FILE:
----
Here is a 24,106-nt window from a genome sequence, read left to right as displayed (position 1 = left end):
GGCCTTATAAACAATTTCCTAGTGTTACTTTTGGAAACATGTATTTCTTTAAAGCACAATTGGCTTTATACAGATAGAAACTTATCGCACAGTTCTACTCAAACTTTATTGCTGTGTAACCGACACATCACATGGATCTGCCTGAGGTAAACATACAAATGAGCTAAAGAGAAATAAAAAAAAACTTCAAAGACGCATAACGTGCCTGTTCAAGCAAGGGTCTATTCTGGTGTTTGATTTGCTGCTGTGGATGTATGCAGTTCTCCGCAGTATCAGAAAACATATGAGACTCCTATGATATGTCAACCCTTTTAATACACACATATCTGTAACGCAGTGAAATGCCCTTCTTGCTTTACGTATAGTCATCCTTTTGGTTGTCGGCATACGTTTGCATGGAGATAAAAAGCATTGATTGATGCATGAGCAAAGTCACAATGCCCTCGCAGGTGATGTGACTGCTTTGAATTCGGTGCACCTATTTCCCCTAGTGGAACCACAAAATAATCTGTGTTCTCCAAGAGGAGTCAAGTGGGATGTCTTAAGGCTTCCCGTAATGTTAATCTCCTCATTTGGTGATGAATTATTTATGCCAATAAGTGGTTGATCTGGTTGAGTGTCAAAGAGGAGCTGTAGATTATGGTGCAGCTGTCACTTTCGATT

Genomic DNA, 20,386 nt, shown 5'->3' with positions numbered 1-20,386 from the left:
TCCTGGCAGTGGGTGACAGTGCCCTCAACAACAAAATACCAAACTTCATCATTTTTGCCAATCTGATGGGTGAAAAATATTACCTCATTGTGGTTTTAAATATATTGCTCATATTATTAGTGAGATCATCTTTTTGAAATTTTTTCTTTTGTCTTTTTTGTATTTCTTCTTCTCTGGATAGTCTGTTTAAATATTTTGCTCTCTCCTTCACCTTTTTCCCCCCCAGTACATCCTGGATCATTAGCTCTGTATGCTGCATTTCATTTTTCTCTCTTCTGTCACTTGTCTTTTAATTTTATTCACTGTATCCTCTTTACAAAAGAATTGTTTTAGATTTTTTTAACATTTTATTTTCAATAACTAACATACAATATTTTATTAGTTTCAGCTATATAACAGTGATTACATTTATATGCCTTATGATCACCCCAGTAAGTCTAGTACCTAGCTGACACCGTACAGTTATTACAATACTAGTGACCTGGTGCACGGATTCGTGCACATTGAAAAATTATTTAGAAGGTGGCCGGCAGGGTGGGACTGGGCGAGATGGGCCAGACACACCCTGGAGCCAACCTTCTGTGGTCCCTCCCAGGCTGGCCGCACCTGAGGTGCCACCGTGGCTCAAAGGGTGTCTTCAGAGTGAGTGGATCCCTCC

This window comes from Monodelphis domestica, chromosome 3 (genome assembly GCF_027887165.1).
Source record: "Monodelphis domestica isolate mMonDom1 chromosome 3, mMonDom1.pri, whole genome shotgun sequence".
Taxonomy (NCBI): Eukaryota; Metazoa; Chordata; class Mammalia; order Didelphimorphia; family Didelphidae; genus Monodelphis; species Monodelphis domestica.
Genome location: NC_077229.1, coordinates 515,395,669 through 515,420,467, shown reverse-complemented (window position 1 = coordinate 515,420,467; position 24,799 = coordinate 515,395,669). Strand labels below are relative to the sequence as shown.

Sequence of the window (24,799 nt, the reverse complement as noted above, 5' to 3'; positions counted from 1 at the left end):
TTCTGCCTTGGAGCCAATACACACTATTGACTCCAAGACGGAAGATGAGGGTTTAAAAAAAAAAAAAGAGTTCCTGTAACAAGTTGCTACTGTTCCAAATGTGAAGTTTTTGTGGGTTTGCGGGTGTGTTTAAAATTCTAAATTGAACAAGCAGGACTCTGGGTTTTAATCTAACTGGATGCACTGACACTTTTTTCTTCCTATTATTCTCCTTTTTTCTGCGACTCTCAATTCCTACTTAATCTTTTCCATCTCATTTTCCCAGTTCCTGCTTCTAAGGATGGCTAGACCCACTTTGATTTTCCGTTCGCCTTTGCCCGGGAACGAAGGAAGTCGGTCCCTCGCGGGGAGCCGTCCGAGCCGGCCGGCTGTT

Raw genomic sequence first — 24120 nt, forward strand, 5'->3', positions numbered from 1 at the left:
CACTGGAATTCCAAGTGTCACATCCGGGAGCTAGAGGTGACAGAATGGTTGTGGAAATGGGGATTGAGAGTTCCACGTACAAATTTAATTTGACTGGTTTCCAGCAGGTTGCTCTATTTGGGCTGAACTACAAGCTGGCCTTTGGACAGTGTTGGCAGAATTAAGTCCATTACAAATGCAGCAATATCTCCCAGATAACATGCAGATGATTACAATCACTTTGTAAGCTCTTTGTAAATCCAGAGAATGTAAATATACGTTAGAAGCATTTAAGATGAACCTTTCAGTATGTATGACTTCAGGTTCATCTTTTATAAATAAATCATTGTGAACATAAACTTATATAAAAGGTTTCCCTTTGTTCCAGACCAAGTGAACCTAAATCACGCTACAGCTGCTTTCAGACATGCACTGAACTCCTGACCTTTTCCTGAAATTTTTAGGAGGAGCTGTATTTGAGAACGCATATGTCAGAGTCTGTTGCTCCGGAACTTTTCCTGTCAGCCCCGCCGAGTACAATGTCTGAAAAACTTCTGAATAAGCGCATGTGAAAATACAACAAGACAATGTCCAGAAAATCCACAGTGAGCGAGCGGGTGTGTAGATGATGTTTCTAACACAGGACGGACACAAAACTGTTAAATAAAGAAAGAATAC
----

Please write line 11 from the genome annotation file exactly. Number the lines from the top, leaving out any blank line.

Raw genomic sequence first — 24120 nt, forward strand, 5'->3', positions numbered from 1 at the left: